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3 Tips to Stand Out at Your Next Tradeshow

When designing a billboard, six words or less is ideal. You have a brief glance to capture a driver’s attention and get your idea across. And the same strategy applies when designing your tradeshow booth. Granted, attendees can stop and learn more if interested, but your moment to engage them is fleeting.

Tradeshows are essentially a competition to stand out—so we’ve compiled a few ways to do so, without having to get obnoxious. Remember, you want to tactfully attract customers and then reel them in with a polished elevator pitch.

Below are three useful tips to keep in mind when planning for your next tradeshow:

Tip #1: Your booth design is your handshake.
Without even having to talk to you, attendees will have already made a snap judgment on your company based on their booth presentation. They might not even listen to your pitch before deciding whether or not to stop. You have to impress them long before that.

Plan on taking along some large-format graphics for your booth that includes your logo and a simple headline explaining your services. The key word being “simple”—as with the aforementioned billboards, people likely won’t stop walking unless you give them a reason. Consider using high-resolution pictures, large posters mounted on foam core board or other large banners. People are visual creatures; we’re naturally attracted to photos over text. Keep this in mind when setting up for your next tradeshow.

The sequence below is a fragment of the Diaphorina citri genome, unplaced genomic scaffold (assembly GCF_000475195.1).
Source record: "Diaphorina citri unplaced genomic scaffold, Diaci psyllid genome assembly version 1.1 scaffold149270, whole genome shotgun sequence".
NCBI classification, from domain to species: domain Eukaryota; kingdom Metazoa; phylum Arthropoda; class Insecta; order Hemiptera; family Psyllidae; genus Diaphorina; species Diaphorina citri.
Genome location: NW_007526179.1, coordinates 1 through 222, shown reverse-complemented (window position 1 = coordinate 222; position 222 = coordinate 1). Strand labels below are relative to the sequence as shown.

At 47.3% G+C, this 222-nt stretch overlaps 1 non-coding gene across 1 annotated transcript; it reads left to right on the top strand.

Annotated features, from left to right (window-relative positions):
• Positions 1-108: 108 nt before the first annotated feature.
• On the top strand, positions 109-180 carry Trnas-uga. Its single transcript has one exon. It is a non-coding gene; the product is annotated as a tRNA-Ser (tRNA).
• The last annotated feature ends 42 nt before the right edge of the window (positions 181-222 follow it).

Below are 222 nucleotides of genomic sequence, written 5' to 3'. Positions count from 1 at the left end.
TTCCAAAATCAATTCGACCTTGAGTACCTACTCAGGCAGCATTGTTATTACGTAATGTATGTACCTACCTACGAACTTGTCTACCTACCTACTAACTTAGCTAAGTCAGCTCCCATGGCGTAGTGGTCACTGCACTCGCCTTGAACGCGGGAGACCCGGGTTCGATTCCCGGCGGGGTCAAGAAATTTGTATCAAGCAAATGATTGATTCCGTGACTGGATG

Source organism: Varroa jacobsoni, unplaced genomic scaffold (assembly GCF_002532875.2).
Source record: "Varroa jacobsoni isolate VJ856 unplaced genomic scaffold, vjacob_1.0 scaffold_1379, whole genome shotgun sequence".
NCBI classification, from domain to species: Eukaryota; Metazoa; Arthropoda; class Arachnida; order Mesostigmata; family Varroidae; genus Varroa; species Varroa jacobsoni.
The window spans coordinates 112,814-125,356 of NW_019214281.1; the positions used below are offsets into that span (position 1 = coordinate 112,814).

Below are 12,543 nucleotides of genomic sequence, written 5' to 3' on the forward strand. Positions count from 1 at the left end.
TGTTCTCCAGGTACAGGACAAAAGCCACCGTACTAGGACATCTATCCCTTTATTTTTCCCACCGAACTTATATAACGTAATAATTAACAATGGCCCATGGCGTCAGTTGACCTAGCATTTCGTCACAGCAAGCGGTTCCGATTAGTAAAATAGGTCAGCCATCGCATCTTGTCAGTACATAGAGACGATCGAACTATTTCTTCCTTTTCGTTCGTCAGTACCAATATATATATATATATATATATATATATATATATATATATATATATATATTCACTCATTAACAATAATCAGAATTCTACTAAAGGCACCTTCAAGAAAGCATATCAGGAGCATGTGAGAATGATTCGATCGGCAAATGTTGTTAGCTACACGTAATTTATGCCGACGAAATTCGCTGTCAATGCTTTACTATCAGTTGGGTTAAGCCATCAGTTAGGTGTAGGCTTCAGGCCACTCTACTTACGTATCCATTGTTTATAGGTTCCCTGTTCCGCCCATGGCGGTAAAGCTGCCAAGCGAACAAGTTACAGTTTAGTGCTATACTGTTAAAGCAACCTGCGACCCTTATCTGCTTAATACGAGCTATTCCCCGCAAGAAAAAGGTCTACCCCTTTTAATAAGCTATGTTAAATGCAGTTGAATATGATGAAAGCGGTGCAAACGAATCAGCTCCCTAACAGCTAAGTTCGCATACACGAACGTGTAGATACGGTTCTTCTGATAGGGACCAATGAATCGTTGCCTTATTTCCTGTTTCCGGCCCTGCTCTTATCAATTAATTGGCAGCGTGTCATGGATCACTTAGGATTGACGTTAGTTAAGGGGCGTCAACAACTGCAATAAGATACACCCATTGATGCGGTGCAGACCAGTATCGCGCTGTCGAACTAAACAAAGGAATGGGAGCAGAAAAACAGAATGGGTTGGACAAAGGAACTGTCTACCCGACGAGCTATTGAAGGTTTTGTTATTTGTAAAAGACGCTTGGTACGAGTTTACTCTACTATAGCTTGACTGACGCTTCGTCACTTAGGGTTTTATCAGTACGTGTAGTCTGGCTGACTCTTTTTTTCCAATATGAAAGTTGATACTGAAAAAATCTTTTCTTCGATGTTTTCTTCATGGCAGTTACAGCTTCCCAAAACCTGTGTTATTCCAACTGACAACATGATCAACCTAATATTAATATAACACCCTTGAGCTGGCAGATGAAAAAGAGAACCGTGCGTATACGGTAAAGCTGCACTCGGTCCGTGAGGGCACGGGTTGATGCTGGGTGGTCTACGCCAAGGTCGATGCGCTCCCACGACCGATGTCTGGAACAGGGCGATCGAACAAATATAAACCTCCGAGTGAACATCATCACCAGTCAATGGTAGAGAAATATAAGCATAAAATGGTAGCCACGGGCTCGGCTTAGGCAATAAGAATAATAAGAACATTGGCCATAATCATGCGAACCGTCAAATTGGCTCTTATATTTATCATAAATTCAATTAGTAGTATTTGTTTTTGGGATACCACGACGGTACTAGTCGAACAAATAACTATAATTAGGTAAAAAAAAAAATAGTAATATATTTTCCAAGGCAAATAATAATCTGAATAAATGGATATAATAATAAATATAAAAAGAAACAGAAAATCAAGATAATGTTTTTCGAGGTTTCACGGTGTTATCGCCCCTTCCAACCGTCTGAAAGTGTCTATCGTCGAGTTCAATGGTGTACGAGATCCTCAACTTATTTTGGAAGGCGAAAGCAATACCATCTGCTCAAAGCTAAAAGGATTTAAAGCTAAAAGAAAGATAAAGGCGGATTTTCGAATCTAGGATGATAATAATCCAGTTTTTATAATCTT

Tip #2: If you’re going to give something away, make it good.
Everyone in the world has enough freebie pens and terrible mints. Not saying that they can’t be done uniquely, but we’d encourage you to think more outside of the box.

What about giveaway mugs printed with your company logo filled with hot coffee for the morning sessions? Or fans with your information on them for those often uncomfortably hot conference centers? Perhaps a nice-quality bag to hold all of the freebies that other companies give away? Brainstorm items that are practical that won’t be tossed in the trash after attendees leave.

Tip #3: Simplify.
You can’t tell attendees everything you’ll want to about your awesome company. Pick one or two things to highlight in your elevator pitch. Don’t overwhelm them with excess, unnecessary information that they can easily look up later. Rather, focus on the qualities that make your company unique from all of the other trade show booths. You’ve probably spent months brainstorming your unique niche—now is your opportunity to show it off.

Determine before the show what will appeal most to those specific attendees. And keep in mind that they’ll likely be tired when listening to your pitch. Keep it upbeat, keep it short and remember to keep it simple.

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